In Peru’s Andes, Shining Path leader’s death stirs buried memories of terror By Reuters
By Marcelo Rochabrun
ÑUÑUNHUAYCCO, Peru (Reuters) – In Ñuñunhuaycco, a tiny village in the Peruvian Andes, residents recall almost daily a terror that once haunted them every time the sun went down.
Locals used to run up the hills before dusk, in order to escape the Shining Path militants who were trying to overthrow the Peruvian government and establish their Maoist-style communism.
“We had two small children. “We had small children. (My wife) used to carry one child and pull the second, even though she was pregnant. We’d then go sleep in a ditch,” said Cirilo Huallanca, 62, a farmer who has lived all his life in Ñuñunhuaycco.
He wept as he spoke of the sadness he felt.
The death of Abimael Guizman, who was the Shining Path’s founder and professor, has stirred memories of these years. Arrested in 1992, he died in prison https://www.reuters.com/world/americas/abimael-guzman-founder-peruvian-rebel-group-shining-path-dies-86-2021-09-11 on Sept. 11 while serving a life sentence.
In Ñuñunhuaycco and the surrounding Ayacucho region, where Guzman first launched his insurgency, many people Reuters spoke with said his death could not heal wounds and grief that they had bottled up over decades.
A total of 69,000 Peruvians died in the conflict between the Shining Path (the state) and violence by both the Shining Path. Many bodies were never found.
Rodomila Segovia, who was a social worker and claimed that her uncle and mother were murdered by the Shining Path. She also claims she was subject to sexual assaults by the military during the 1980s.
The Truth and Reconciliation commission of Peru says that the most suffering came from indigenous Quechua-speaking peoples in Ayacucho. According to the Truth and Reconciliation commission, slightly more than half the victims were killed by The Shining Path. Another third were killed at the hands of military authorities. Others were attacked by self-defense peasant communities.
Guzman is still a controversial figure. There are disagreements over his remains.
To avoid creating a gathering place for his supporters, many want to scatter and cremate Guzman’s ashes. Sebastian Chavez Sifuentes (a Guzman lawyer and the widow of Guzman who is currently in prison) told Reuters that they would prefer cremation, but keep their ashes. The public ministry of Peru denied Wednesday’s request for the body to be handed over.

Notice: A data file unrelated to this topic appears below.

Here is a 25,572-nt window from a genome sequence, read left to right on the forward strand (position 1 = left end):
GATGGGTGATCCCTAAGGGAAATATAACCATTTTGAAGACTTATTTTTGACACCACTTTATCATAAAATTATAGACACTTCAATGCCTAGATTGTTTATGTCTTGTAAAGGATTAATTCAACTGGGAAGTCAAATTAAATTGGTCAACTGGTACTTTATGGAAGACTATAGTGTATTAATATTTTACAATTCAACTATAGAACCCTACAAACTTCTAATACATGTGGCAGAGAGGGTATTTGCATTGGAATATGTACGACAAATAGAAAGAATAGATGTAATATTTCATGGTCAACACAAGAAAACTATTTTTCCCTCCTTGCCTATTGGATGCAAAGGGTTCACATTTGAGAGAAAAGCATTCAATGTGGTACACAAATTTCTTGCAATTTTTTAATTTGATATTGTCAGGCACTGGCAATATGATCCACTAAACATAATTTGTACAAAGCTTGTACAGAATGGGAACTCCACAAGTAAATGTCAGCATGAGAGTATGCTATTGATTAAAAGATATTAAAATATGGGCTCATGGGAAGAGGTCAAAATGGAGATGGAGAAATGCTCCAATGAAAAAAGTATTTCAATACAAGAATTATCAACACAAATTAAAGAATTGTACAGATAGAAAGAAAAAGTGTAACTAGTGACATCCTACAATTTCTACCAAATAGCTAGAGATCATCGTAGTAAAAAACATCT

‘WE CAN’T TALK FREELY’
Guzman launched his bloody Maoist insurgency in 1980 by burning electoral ballots. In Latin America, Shining Path was quickly one of the deadliest guerrilla movements.
After the Shining Path was defeated, the government turned to military forces and sent troops to Ayacucho where they had to differentiate between insurgents from peasants.
Guzman’s escape was famous as Peru plunged into chaos. He was eventually captured in Lima’s middle class neighborhood in 1992.
While the Shining Path was no longer considered to be a threat militaryly, violence has stopped and it is now not believed that Shining Path remains a danger. Militants from a dissident faction killed https://www.reuters.com/world/americas/perus-shining-path-rebels-kill-least-14-ahead-vote-military-2021-05-24 16 people in May this year, authorities said.
A law that defines ‘apologizing for terrorist acts’ as a crime and can lead to imprisonment is criticised. Former militants and victims said that they fear speaking out because their words could be misinterpreted, or twisted.
“We can’t talk freely,” Lurgio Gavilan said. He was 13 when he joined the Shining Path. Later, he became a soldier, and now teaches anthropology at Ayacucho’s San Cristobal University. This is the exact same university where Guzman used to teach philosophy.
We are called terrorists when someone speaks and then takes it out of context.
‘I CAN’T SLEEP’
The town of Ñuñunhuaycco, like much of Ayacucho, shows little outward signs of trauma.
There are only a dozen houses made of mud, all surrounded by hills. The town has no police station. The streets are filled with cows, and there is no obvious monument. It sits high up on a hill without any path to reach it.
The truth is that there are many victims of trauma beneath the surface.
Porfiria, who is the owner of a small store, claimed that one of her daughters was born while she was hiding in the hills.
We couldn’t even eat because it was so painful. Cuenca said Quechua, “When the sun set, we prepared to climb hills.” It’s hard to fall asleep when I recall that.
Jorge Castro is Cuenca’s nephew. He said that he was 13 when he joined Shining Path after they had a recruiting meeting. His father, who was a teacher, had been a member of a centralist political party. Soon, however, Castro became a target for the rebels.
Cuenca claimed Castro asked for his freedom. Castro is now an elementary teacher in Ayacucho, and a taxi driver.
A lot of Ayacucho’s young people were either forced or participated in the Shining Path’s events.
Those nuances are present in the memorial overlooking Ñuñunhuaycco. In May 1983 there were eight deaths. In 2012, their relatives put up a memorial plaque.
While the plaque says that their deaths occurred during political violence, it does not give any specific blame.
Huallanca stated that they were as persecuted by the Shining Path as the military.
Segovia last saw her mother in person was the day she took her to Lima for safety. Her quest for her mother’s body in Ayacucho led to DNA analysis and the identification of bones. According to her, the body had been torn up and eaten by an animal. Guzman’s passing does not give her any closure.
He committed genocide. He has been taken to the hospital, but he is now dead,” she stated.
Have we ever found our loved ones’ bodies? It’s not possible to give flowers or bring them flowers anywhere, even for their birthday.